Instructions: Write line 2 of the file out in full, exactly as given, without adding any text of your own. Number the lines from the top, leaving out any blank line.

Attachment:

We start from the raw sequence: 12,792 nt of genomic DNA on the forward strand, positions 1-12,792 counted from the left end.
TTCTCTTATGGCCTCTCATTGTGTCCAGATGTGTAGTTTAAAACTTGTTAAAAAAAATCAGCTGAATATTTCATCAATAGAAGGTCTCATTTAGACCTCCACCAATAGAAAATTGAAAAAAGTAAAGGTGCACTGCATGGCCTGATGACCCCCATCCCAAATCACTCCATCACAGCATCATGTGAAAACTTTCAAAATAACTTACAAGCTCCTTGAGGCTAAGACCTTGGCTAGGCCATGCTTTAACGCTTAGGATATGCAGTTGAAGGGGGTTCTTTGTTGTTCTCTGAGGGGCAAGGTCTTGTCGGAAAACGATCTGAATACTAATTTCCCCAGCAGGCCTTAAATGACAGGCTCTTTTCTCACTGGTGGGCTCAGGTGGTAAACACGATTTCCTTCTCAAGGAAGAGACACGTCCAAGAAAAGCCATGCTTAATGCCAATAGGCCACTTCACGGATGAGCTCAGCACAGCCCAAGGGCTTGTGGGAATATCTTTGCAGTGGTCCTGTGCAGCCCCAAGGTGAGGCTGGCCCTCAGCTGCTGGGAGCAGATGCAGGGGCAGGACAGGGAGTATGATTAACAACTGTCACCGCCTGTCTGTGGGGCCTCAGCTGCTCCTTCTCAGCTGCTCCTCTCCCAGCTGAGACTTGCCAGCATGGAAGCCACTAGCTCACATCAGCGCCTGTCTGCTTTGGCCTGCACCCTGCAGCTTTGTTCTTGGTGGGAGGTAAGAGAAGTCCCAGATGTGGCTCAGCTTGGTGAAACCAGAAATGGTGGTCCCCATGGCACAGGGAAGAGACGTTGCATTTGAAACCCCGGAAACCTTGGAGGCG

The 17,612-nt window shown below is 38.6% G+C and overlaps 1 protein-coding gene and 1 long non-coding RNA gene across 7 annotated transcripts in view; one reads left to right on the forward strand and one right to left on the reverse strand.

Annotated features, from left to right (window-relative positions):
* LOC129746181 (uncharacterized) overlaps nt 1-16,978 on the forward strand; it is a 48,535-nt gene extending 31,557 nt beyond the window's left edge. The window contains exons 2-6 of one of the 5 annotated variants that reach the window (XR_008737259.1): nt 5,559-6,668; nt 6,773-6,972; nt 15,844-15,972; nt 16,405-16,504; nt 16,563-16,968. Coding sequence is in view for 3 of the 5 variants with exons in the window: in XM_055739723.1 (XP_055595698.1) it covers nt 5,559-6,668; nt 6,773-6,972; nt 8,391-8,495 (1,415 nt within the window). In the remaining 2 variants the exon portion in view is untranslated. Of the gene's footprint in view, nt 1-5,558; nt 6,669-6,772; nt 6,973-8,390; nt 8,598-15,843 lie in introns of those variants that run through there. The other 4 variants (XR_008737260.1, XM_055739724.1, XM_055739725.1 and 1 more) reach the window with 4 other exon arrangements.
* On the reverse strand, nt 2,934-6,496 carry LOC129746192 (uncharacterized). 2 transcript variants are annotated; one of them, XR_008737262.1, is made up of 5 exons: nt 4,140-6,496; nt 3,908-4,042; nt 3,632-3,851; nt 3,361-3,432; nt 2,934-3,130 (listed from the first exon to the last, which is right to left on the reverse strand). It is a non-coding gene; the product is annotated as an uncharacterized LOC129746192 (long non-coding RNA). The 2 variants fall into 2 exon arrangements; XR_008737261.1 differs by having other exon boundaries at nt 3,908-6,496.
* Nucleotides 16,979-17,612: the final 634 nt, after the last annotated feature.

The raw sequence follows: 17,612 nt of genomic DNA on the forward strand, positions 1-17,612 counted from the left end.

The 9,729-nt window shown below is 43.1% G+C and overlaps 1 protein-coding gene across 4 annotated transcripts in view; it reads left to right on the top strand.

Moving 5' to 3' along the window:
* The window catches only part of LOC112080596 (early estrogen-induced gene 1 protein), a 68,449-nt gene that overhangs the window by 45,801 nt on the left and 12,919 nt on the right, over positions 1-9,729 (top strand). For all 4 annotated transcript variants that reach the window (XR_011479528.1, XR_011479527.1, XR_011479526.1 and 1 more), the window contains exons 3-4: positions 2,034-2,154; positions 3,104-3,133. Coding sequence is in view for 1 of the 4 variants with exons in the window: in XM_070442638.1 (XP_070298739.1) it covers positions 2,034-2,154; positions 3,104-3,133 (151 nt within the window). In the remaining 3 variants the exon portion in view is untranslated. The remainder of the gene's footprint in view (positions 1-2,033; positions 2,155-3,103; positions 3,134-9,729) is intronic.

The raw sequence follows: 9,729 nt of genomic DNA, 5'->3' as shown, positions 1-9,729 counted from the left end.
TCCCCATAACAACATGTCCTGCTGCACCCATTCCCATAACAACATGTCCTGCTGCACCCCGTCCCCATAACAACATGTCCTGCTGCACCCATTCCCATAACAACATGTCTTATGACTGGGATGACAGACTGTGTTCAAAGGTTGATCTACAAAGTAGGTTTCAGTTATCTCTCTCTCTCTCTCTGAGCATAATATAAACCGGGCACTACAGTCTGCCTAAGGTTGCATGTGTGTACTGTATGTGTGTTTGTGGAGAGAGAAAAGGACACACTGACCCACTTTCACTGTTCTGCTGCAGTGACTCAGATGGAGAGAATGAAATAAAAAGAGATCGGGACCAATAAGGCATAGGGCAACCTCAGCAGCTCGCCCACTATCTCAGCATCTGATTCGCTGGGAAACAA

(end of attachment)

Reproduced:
TTCTCTTATGGCCTCTCATTGTGTCCAGATGTGTAGTTTAAAACTTGTTAAAAAAAATCAGCTGAATATTTCATCAATAGAAGGTCTCATTTAGACCTCCACCAATAGAAAATTGAAAAAAGTAAAGGTGCACTGCATGGCCTGATGACCCCCATCCCAAATCACTCCATCACAGCATCATGTGAAAACTTTCAAAATAACTTACAAGCTCCTTGAGGCTAAGACCTTGGCTAGGCCATGCTTTAACGCTTAGGATATGCAGTTGAAGGGGGTTCTTTGTTGTTCTCTGAGGGGCAAGGTCTTGTCGGAAAACGATCTGAATACTAATTTCCCCAGCAGGCCTTAAATGACAGGCTCTTTTCTCACTGGTGGGCTCAGGTGGTAAACACGATTTCCTTCTCAAGGAAGAGACACGTCCAAGAAAAGCCATGCTTAATGCCAATAGGCCACTTCACGGATGAGCTCAGCACAGCCCAAGGGCTTGTGGGAATATCTTTGCAGTGGTCCTGTGCAGCCCCAAGGTGAGGCTGGCCCTCAGCTGCTGGGAGCAGATGCAGGGGCAGGACAGGGAGTATGATTAACAACTGTCACCGCCTGTCTGTGGGGCCTCAGCTGCTCCTTCTCAGCTGCTCCTCTCCCAGCTGAGACTTGCCAGCATGGAAGCCACTAGCTCACATCAGCGCCTGTCTGCTTTGGCCTGCACCCTGCAGCTTTGTTCTTGGTGGGAGGTAAGAGAAGTCCCAGATGTGGCTCAGCTTGGTGAAACCAGAAATGGTGGTCCCCATGGCACAGGGAAGAGACGTTGCATTTGAAACCCCGGAAACCTTGGAGGCG